It wasn’t a fiasco, but it was pretty bad. It was a lot easier for the three of us to be past it when we were an ocean apart rather than in the same room. The folly of our decision to spend five days together was apparent from the first one. When things got weird — and they got weird a lot — I read my book.
I was an author events coordinator in Boston at the time, and we had just hosted Paul Collins. Of the several dozen author events I worked during my years there, his remains my favorite. His 40-minute talk was warm, engaging, informative, surprising, funny, inspiring, and delivered without notes. Every person in attendance, a tragically small number, purchased every one of his books. I did the same, and I’d been saving what I’d heard was the best.
Each of Banvard’s Folly’s 13 chapters tells the story of a person whose genius, ambition, or imagination far exceeded their success. The paperback’s subtitle is “Thirteen Tales of People Who Didn’t Change the World.” They are therefore forgotten, but in Collins’s hands unforgettable. There’s the titular Banvard, a famous painter who squandered his fortune trying to compete with PT Barnum. There’s the guy who first bred the Concord grape before you could patent that sort of thing. There was a French physicist who thought he’d discovered a new source of radiation and a woman who tried to prove Francis Bacon was Shakespeare.
Paul Collins is a gentleman to his subjects, always, and this book neither smirks nor condescends. It had the same lively curiosity and optimism that I’d witnessed in Collins’s talk, and when I needed to escape an awkward room or a conversation I wasn’t a part of, I would excuse myself to be introduced to more of these admirable, doomed people. Each of them was quixotically devoted to an idea that didn’t work out. I actually only just realized, 10 years later, as I’m writing this, that I was devoted to a doomed idea myself. I thought I could maintain two friendships that could not be maintained, and I was watching that idea fail. Maybe I needed to be in the company of someone who never smirks nor condescends.
Banvard’s Folly is very special to me. It was my best friend on that trip. I turned the last page as my plane was taking off from Heathrow. Then I closed the book, and hugged it, and I cried.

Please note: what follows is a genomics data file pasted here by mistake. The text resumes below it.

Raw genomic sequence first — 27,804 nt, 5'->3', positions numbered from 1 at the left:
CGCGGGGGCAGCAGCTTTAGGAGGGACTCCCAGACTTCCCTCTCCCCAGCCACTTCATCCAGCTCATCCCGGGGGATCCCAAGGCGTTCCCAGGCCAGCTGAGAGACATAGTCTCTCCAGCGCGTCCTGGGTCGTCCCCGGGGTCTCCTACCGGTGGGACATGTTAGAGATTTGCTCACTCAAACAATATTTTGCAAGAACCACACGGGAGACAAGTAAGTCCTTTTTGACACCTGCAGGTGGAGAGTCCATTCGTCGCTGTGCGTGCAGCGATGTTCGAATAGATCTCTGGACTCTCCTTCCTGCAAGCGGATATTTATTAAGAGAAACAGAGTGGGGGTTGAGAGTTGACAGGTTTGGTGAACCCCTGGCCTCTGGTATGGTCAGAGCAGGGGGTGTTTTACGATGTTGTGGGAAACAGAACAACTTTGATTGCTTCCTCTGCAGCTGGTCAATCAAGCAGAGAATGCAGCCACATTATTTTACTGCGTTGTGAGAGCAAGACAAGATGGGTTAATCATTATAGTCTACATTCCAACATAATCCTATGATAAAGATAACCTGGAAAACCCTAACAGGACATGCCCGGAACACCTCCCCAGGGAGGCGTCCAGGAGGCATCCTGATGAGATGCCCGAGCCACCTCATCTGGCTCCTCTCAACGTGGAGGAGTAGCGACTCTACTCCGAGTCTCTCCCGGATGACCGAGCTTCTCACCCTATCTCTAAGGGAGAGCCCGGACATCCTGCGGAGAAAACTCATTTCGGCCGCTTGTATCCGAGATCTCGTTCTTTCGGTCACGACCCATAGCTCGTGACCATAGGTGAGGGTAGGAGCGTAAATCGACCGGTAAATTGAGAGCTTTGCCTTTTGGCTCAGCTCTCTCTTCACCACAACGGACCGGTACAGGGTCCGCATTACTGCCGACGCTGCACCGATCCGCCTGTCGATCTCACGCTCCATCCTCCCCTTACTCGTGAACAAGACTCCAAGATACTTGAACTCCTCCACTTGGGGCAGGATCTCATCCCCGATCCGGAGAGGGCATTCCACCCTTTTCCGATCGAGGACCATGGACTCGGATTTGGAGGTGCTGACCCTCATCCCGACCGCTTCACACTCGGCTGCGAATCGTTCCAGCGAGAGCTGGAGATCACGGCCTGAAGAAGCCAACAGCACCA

I choose my vacation books carefully. I can’t imagine one of them will ever be as significant as Banvard’s Folly was to that trip to London, but they’re important. Choose wisely.
Though I’m a little late in getting around to it, I wanted note Scott’s recent essay on literary nonfiction at Conversational Reading. Inspired by the recent discussion of Ryszard Kapuscinski following his death, Scott highlights three notable practitioners of the form: Lawrence Weschler, Jonathan Raban, and Geoff Dyer. I am a huge fan of literary non-fiction (or long-form journalism), so I enjoyed Scott’s in depth look at these three writers.Those who are interested in this form and who are looking to fill out a “to be read” pile with some literary non-fiction should take a look at couple of fairly comprehensive booklists that have been posted here in the past. The first is a list inspired by Robert Boynton’s The New New Journalism a collection of interviews of some of the top names in literary non-fiction. Ours is a companion reading list of the books by the writers featured in Boynton’s book. We also have a reading list from a class at NYU taught by Lawrence Weschler. Millions contributor Garth took the class a couple of years ago and jotted down titles and names that the class delved into or just touched upon. It’s a terrific resource.
There’s an article in the New York Times today about a Princeton undergrad who used statistical analysis to illuminate the biases of New Yorker fiction editors. Katherine L. Milkman read 442 stories printed in The New Yorker from Oct. 5, 1992, to Sept. 17, 2001, and “one main conclusion was that male editors generally publish male authors who write about male characters who are supported by female characters.” The 9/11 Commission will release its findings to the public in book form. It’s available for preorder at Amazon. And now hitting shelves, the paperback edition of Edward P. Jones’ Pulitzer-winning novel, The Known World. I highly recommend this book.
I’ve been getting emails extolling the virtues of Nicole Krauss’s new novel, The History of Love lately. She, by the way, is also known as the wife of Jonathan Safran Foer, and there has been some suggestion that her new novel suspiciously resembles his. Seems like sour grapes to me, but it did get me thinking about contemporary literary couples, and how it seems like there’s a lot of them. There’s Dave Eggers and Vendela Vida, Michael Chabon and Ayelet Waldman, Paul Auster and Siri Hustvedt. And then there’s the couples where the woman is the bigger star like Zadie Smith and Nick Laird (he’s a poet… does that even count?) and Alice Sebold and Glen David Gold. There must be others… writers attract writers it seems.This, of course, is not a new trend. Here’s a list of some of history’s literary power couples that I borrowed from a UPenn english department Web site: Robert Browning and Elizabeth Barrett Browning, Zelda and F. Scott Fitzgerald, Sylvia Plath and Ted Hughes, Louise Erdrich and Michael Dorris, and Margaret Atwood and Graeme Gibson.
Are you in the mood to read a page-turner? If you’re not afraid to read something in the mystery section at your local bookstore, try Paranoia by Joseph Finder. I keep hearing people talking about it, and it’s getting good reviews. Check out this one at Slate.com (the reviewer gets to it after he reviews John Le Carre’s latest, Absolute Friends).